Just when I started to get over the initial shock of Snoop Dogg's politically charged video for his single "Lavender," Empire star Jussie Smollett released a music video that has brought me back to all of the feels. The singer and actor presented the visual for his latest track "F.U.W." (which stands for "F*cked Up World") on March 15, and it has so much depth. And after one watch of Smollett's latest video, anyone can piece together that he's had enough.
Smollett being vocal about our current political climate comes as no surprise, however. The talent uses his platform to speak up about injustices plaguing the world quite often — I just didn't expect for him to touch on all of them in one video. Police brutality, ableism, and the Flint and Standing Rock water crises are just a few of the many topics highlighted, and they all work to create one beautifully, cohesive, and thought-provoking piece of work.
Smollett's lyrics are also thought-provoking. The singer makes his stance against Trump and his administration's recent policies crystal clear throughout the dark track. But the lines he whispers toward the end help to paint an optimistic visual for the future: "Build the wall / It won't keep us from loving each other / Rewrite the laws / It won't keep us from loving each other."
The "F.U.W." video was directed by the singer himself, and in a press release, Smollett made it clear that the song isn't part of the new album or just a way to bring more hype to Season 3 of Empire. According to NBC News, he said, “This is not a single. It’s not a song to promote the series. It’s an artistic expression."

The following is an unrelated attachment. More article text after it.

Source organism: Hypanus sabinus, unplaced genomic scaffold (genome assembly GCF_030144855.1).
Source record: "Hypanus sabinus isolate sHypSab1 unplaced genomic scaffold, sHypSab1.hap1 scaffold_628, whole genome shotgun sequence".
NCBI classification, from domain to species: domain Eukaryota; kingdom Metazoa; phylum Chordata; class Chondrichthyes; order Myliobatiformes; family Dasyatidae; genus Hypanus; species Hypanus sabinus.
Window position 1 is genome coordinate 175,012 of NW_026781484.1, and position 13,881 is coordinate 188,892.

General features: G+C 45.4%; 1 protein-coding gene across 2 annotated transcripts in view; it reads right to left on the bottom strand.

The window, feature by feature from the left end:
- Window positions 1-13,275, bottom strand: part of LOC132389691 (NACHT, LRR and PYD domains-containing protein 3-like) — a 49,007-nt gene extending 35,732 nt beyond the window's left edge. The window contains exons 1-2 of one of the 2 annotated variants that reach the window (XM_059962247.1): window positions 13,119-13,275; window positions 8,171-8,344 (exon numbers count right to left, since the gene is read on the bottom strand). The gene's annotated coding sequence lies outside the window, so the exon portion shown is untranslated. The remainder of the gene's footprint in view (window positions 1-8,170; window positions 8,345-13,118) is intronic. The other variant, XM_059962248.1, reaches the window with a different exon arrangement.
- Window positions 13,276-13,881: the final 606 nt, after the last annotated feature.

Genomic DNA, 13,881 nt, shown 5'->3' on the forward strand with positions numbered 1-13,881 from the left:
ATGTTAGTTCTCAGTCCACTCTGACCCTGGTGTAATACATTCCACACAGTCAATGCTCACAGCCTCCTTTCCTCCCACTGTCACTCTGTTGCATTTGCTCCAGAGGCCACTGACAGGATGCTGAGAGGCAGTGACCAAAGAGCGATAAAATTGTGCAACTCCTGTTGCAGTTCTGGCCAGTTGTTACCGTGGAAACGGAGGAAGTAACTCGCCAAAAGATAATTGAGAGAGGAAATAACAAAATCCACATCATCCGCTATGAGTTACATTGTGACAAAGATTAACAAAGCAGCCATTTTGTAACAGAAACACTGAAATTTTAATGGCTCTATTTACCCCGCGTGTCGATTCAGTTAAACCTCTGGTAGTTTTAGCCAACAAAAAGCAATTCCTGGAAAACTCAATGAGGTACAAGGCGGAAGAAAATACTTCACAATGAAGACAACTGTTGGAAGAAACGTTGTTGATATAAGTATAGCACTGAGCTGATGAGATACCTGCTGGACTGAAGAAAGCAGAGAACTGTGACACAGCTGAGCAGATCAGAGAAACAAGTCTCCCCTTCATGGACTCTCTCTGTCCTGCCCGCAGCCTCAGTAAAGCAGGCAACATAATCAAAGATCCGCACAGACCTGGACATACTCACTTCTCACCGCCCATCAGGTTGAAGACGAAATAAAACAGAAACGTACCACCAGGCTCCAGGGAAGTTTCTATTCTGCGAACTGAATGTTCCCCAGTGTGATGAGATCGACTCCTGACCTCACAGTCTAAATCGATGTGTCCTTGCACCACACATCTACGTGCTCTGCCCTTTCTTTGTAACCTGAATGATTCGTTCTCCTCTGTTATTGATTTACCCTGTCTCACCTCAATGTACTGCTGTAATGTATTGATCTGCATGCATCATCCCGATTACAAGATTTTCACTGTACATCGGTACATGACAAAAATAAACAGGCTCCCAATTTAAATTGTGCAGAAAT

Further elaborating on how it's bigger than that, Smollett continued,
“My view of this sick cycle, an era in which we must fight our way out of before it’s too late."
"This view of unity is something they may never understand," he added, according to NBC News. "That is why it is up to us. Train your daughters and sons to be soldiers of love, despite and in spite of this F*cked Up World.”
One may think that the video was a little too busy, but I, on the other hand, think that it's brilliantly inclusive. Smollett just placed us in the passenger seat of his hopes and dreams. He's aware of the world, and knows that at the end of the day, the only people that can save us are ourselves. And that's a messag that I can get behind.